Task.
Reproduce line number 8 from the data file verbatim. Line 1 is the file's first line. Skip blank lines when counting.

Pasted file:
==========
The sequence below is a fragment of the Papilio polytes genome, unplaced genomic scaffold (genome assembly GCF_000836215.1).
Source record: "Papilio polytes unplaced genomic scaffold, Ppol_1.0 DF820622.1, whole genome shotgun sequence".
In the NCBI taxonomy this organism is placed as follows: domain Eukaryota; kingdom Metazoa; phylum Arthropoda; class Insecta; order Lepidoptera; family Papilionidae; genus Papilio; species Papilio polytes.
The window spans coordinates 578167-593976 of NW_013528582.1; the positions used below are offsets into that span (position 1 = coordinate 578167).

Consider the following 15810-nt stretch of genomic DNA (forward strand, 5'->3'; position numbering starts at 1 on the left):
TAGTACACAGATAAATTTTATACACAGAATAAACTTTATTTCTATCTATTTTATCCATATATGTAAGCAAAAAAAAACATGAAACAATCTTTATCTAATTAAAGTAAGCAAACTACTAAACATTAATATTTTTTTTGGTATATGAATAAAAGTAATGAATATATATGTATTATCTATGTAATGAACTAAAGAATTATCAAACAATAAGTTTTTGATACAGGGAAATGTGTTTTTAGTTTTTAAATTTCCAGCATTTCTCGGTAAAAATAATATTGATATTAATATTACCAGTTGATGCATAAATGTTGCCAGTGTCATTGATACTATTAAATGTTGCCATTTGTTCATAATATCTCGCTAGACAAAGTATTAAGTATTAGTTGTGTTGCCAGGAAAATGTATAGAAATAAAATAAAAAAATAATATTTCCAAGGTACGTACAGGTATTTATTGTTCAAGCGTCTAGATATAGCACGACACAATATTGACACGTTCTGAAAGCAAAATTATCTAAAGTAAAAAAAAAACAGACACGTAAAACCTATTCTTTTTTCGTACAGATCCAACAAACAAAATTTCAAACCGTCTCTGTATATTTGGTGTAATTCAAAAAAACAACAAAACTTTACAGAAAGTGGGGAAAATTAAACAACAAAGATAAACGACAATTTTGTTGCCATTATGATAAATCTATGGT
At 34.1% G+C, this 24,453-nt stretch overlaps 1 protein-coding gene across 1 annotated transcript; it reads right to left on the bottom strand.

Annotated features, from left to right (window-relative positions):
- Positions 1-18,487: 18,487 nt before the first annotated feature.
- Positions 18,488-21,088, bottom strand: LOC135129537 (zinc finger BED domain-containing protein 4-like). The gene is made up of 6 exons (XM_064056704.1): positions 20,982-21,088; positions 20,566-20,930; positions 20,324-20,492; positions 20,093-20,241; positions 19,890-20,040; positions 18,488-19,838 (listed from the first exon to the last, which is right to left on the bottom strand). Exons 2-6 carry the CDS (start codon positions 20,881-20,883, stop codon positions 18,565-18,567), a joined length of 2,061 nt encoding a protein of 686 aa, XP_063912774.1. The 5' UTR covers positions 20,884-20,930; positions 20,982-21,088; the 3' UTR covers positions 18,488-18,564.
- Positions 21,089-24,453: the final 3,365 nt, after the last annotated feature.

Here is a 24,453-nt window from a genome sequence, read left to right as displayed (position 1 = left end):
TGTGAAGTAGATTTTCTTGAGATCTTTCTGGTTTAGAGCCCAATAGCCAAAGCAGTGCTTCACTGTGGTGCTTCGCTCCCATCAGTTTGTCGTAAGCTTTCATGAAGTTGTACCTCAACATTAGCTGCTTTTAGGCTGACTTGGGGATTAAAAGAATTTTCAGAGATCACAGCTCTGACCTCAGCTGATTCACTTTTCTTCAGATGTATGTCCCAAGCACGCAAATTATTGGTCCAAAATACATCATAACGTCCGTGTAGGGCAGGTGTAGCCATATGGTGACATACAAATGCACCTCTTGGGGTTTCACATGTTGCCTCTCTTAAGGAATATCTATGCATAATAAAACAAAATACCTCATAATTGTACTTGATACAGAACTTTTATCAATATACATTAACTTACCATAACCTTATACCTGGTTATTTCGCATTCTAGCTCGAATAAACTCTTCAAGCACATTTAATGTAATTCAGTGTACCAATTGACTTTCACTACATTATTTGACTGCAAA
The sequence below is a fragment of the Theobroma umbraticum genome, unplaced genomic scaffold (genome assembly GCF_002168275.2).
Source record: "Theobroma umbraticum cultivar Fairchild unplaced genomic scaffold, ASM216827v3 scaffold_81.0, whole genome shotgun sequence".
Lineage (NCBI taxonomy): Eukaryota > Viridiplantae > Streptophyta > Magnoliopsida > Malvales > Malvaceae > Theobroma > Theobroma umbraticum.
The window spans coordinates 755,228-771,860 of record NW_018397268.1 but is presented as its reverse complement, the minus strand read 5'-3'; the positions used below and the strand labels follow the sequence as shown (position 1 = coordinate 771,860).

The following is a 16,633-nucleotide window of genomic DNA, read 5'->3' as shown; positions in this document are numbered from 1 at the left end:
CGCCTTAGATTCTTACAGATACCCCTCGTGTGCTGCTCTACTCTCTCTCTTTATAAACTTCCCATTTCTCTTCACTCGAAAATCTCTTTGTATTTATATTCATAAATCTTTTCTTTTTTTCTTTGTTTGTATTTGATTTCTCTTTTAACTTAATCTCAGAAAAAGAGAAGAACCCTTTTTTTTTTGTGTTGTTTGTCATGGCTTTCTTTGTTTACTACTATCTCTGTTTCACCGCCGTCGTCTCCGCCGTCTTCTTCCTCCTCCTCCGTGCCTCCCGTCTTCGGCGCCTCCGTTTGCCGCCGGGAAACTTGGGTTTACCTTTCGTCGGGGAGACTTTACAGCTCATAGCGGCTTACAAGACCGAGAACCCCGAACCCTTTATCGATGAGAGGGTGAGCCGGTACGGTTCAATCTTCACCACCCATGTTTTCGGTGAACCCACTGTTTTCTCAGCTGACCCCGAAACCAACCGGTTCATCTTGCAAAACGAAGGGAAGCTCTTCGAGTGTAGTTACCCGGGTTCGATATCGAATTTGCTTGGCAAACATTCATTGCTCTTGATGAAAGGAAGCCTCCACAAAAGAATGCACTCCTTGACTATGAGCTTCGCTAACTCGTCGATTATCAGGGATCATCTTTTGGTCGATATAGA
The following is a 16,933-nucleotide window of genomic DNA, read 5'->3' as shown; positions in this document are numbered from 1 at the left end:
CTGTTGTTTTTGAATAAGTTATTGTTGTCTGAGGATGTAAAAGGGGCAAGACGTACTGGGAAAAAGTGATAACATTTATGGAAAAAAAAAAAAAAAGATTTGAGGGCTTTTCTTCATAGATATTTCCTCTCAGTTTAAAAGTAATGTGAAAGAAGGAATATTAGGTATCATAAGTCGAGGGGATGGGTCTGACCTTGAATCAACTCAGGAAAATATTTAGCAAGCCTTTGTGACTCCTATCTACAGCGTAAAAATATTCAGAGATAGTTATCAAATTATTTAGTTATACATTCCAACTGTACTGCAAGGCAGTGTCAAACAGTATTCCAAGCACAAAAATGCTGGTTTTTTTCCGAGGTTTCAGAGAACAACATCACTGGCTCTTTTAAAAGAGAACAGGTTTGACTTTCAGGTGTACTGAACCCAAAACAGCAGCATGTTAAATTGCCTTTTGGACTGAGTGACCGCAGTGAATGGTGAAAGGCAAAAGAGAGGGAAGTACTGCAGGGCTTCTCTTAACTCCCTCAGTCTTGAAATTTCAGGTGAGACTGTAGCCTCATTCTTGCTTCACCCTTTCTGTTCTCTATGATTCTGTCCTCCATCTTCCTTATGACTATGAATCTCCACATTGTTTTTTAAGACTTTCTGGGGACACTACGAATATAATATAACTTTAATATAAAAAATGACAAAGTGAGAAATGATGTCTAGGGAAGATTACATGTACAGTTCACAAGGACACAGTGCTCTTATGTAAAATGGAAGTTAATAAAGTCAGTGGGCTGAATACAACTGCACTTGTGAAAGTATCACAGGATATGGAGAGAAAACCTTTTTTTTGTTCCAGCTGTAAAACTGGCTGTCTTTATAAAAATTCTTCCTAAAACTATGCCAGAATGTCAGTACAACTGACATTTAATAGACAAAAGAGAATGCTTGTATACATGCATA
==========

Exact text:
Annotated features, from left to right (window-relative positions):